Bloomberg vows to nab whoever leaked his tax records

Documents obtained by nonprofit ProPublica show billionaire philanthropist paid 3.7% on $1.9 billion in income in 2018, and 1.3% for the period 2014-2018

Mike Bloomberg speaks at a campaign rally in Nashville, Tennessee, February 12, 2020. (Brett Carlsen/Getty Images via JTA)
Mike Bloomberg speaks at a campaign rally in Nashville, Tennessee, February 12, 2020. (Brett Carlsen/Getty Images via JTA)

JTA — Mike Bloomberg, the billionaire businessman and former New York mayor, is vowing to catch whoever leaked his personal tax information to a team of investigative reporters.

The tax records, along with those of thousands of other wealthy Americans, were obtained by the nonprofit news outlet ProPublica and used in an expose on the US tax system published Tuesday.

ProPublica produced a detailed account of how many of the richest people in the country pay little, and sometimes nothing, in income taxes because of how the tax law works. (No wrongdoing is alleged in the report.)

While the notion that the rich pay little in taxes relative to average wage earners has long been known or suspected, granular details on individual taxpayers are considered highly private and only rarely come to light. The tax returns of former US president Donald Trump were a matter of intense public interest and eventually were obtained, at least in part, by The New York Times last year.

The hard data, ProPublica wrote, “demolishes the cornerstone myth of the American tax system: that everyone pays their fair share and the richest Americans pay the most.”

Hungarian-born US investor and philanthropist George Soros delivers a speech on the sidelines of the World Economic Forum (WEF) annual meeting,in Davos, eastern Switzerland, on January 23, 2020. (Photo by FABRICE COFFRINI/AFP via Getty Images/JTA)

Bloomberg, a prominent Jewish philanthropist, and the 13th-richest American, according to Forbes, features prominently in the article.

He reportedly paid $70.7 million on income of $1.9 billion in 2018, which amounts to a 3.7% tax rate. The median American household typically pays about 14% in federal income tax. Bloomberg benefited from Trump-era tax cuts, write-offs on charitable donations, and credits for having paid foreign taxes, according to ProPublica.

The tax data also showed that between 2014 and 2018, Bloomberg’s wealth increased by $22.5 billion while his tax burden for that period was $292 million, or 1.3%.

The disparity points to a fundamental feature of the US tax code. Income from wages or the sale of stocks is taxed. An increase in the value of an asset is not considered income and therefore is not taxed.

In a statement, a spokesperson said Bloomberg would act to discover who was responsible for the unauthorized release of his private financial records.

“We intend to use all legal means at our disposal to determine which individual or government entity leaked these and ensure that they are held responsible,” the statement said.

Bloomberg’s statement also said that the leak is a violation of his privacy.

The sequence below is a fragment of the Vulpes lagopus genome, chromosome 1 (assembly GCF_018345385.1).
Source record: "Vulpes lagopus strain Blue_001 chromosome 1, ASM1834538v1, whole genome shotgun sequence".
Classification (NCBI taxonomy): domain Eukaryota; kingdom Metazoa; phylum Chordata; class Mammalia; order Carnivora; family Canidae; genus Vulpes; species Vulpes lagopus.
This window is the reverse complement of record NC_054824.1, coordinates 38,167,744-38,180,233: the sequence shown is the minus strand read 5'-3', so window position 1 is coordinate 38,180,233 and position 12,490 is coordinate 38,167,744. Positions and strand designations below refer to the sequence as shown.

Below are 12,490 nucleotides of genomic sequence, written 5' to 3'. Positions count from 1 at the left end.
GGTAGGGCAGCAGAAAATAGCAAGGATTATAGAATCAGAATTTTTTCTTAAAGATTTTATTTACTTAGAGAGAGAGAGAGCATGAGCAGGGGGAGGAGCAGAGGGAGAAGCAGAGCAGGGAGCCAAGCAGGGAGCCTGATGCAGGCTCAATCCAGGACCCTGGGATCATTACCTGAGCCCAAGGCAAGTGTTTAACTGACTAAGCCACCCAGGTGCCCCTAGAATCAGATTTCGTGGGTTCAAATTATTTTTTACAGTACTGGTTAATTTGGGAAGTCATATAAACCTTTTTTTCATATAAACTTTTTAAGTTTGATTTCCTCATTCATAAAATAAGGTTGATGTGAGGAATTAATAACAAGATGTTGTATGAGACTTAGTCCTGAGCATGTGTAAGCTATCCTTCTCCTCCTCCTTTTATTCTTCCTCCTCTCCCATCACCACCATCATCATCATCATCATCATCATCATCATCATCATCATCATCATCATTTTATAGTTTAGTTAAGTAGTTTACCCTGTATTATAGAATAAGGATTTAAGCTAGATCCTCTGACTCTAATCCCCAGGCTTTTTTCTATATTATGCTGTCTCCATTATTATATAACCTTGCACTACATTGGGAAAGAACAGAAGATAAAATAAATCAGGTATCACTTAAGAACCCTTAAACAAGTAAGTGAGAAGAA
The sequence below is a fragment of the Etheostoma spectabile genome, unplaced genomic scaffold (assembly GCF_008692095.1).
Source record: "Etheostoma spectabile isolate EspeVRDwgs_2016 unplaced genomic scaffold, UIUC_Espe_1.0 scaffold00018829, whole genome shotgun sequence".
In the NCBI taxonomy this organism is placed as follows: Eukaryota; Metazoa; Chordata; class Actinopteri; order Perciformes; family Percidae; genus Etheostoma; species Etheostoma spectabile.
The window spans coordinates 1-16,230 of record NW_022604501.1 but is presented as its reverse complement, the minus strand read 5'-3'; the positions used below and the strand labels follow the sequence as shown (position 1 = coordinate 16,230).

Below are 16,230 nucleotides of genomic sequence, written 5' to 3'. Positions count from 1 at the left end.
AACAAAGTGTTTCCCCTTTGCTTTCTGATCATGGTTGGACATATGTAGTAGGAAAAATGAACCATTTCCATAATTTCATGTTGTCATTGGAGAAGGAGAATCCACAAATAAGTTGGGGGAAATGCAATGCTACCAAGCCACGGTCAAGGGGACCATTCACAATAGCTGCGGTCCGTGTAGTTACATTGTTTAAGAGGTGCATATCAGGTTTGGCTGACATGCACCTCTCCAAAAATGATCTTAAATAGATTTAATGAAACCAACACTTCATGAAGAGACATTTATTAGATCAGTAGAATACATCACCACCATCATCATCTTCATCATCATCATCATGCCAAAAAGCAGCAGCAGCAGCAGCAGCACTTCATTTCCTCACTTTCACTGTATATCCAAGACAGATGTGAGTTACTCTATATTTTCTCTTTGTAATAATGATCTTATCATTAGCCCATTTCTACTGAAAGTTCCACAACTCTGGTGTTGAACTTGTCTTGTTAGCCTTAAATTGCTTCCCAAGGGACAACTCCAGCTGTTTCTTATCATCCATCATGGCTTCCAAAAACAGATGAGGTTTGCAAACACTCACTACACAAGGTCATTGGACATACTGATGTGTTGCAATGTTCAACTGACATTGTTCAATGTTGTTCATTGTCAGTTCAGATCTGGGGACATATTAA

“The release of a private citizen’s tax returns should raise real privacy concerns regardless of political affiliation or views on tax policy,” the statement said. “In the United States, no private citizen should fear the illegal release of their taxes.”

The statement also defended Bloomberg’s record by noting his support for tax hikes on the rich during his presidential campaign, and his generous philanthropic giving — $11 billion in his lifetime. When Bloomberg won the $1 million Genesis Prize, which recognizes dedication to the Jewish community, for example, he gave away the money, mostly to Israel-related causes.

“Taken together, what Mike gives to charity and pays in taxes amounts to approximately 75% of his annual income,” the statement said.

Activist investor Carl Icahn speaks at the World Business Forum in New York, October 11, 2007. (Mark Lennihan/AP)

Among the other billionaires examined in the expose are two other Jews, George Soros and Carl Icahn, as well as Elon Musk, Jeff Bezos and Warren Buffett.

Soros, an investor who has contributed billions to charity, especially liberal causes, responded by saying he supports tax hikes on the wealthy.

“Between 2016 and 2018 George Soros lost money on his investments, therefore he did not owe federal income taxes in those years,” a spokesperson said in a statement. “Mr. Soros has long supported higher taxes for wealthy Americans.”

Icahn, meanwhile, took a different tack. The businessman, who is ranked as the 40th-richest American by Forbes, criticized ProPublica for its line of questioning.

In an interview, he was asked “whether it was appropriate that he had paid no income tax in certain years.”

In response, Icahn said: “There’s a reason it’s called income tax. The reason is if, if you’re a poor person, a rich person, if you are Apple — if you have no income, you don’t pay taxes.” He added: “Do you think a rich person should pay taxes no matter what? I don’t think it’s germane. How can you ask me that question?”

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